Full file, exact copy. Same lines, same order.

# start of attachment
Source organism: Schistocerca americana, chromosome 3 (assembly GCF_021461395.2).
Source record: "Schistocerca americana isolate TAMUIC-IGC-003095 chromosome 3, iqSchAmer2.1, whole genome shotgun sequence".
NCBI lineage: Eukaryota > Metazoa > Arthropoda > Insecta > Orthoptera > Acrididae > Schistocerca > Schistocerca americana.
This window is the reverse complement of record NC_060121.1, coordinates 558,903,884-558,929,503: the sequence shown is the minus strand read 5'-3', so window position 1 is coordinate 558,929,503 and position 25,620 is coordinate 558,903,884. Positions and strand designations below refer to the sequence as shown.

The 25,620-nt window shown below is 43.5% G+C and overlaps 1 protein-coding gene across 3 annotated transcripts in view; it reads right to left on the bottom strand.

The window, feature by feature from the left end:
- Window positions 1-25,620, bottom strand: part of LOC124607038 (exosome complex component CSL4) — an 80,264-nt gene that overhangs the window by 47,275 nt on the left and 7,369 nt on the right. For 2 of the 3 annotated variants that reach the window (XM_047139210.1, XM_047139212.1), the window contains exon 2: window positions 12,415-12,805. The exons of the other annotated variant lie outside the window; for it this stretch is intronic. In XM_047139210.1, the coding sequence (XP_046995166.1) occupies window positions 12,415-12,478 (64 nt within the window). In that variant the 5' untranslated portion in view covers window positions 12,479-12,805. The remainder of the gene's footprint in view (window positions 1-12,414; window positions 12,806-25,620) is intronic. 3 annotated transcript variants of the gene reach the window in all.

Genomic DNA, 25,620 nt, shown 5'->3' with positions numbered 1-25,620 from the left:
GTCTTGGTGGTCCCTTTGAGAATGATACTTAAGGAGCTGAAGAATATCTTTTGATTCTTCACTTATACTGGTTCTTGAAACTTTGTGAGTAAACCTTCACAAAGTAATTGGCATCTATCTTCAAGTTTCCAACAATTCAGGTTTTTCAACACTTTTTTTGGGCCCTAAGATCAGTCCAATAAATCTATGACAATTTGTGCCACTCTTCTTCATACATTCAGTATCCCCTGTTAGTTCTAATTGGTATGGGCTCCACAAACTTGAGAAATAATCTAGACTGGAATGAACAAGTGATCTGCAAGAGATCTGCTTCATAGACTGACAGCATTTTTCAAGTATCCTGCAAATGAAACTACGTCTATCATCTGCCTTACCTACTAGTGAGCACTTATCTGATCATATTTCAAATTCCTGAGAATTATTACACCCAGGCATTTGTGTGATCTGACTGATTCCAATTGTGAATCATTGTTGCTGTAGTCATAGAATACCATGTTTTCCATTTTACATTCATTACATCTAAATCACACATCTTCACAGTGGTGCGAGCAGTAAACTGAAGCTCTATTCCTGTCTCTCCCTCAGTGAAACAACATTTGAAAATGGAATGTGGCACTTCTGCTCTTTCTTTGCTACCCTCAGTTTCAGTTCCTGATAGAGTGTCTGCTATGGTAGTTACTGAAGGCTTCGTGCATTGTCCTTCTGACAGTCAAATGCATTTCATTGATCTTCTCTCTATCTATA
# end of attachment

Source organism: Schistocerca americana, chromosome 3 (assembly GCF_021461395.2).
Source record: "Schistocerca americana isolate TAMUIC-IGC-003095 chromosome 3, iqSchAmer2.1, whole genome shotgun sequence".
NCBI lineage: Eukaryota > Metazoa > Arthropoda > Insecta > Orthoptera > Acrididae > Schistocerca > Schistocerca americana.
This window is the reverse complement of record NC_060121.1, coordinates 558,903,884-558,929,503: the sequence shown is the minus strand read 5'-3', so window position 1 is coordinate 558,929,503 and position 25,620 is coordinate 558,903,884. Positions and strand designations below refer to the sequence as shown.

The 25,620-nt window shown below is 43.5% G+C and overlaps 1 protein-coding gene across 3 annotated transcripts in view; it reads right to left on the bottom strand.

The window, feature by feature from the left end:
- Window positions 1-25,620, bottom strand: part of LOC124607038 (exosome complex component CSL4) — an 80,264-nt gene that overhangs the window by 47,275 nt on the left and 7,369 nt on the right. For 2 of the 3 annotated variants that reach the window (XM_047139210.1, XM_047139212.1), the window contains exon 2: window positions 12,415-12,805. The exons of the other annotated variant lie outside the window; for it this stretch is intronic. In XM_047139210.1, the coding sequence (XP_046995166.1) occupies window positions 12,415-12,478 (64 nt within the window). In that variant the 5' untranslated portion in view covers window positions 12,479-12,805. The remainder of the gene's footprint in view (window positions 1-12,414; window positions 12,806-25,620) is intronic. 3 annotated transcript variants of the gene reach the window in all.

Genomic DNA, 25,620 nt, shown 5'->3' with positions numbered 1-25,620 from the left:
GTCTTGGTGGTCCCTTTGAGAATGATACTTAAGGAGCTGAAGAATATCTTTTGATTCTTCACTTATACTGGTTCTTGAAACTTTGTGAGTAAACCTTCACAAAGTAATTGGCATCTATCTTCAAGTTTCCAACAATTCAGGTTTTTCAACACTTTTTTTGGGCCCTAAGATCAGTCCAATAAATCTATGACAATTTGTGCCACTCTTCTTCATACATTCAGTATCCCCTGTTAGTTCTAATTGGTATGGGCTCCACAAACTTGAGAAATAATCTAGACTGGAATGAACAAGTGATCTGCAAGAGATCTGCTTCATAGACTGACAGCATTTTTCAAGTATCCTGCAAATGAAACTACGTCTATCATCTGCCTTACCTACTAGTGAGCACTTATCTGATCATATTTCAAATTCCTGAGAATTATTACACCCAGGCATTTGTGTGATCTGACTGATTCCAATTGTGAATCATTGTTGCTGTAGTCATAGAATACCATGTTTTCCATTTTACATTCATTACATCTAAATCACACATCTTCACAGTGGTGCGAGCAGTAAACTGAAGCTCTATTCCTGTCTCTCCCTCAGTGAAACAACATTTGAAAATGGAATGTGGCACTTCTGCTCTTTCTTTGCTACCCTCAGTTTCAGTTCCTGATAGAGTGTCTGCTATGGTAGTTACTGAAGGCTTCGTGCATTGTCCTTCTGACAGTCAAATGCATTTCATTGATCTTCTCTCTATCTATA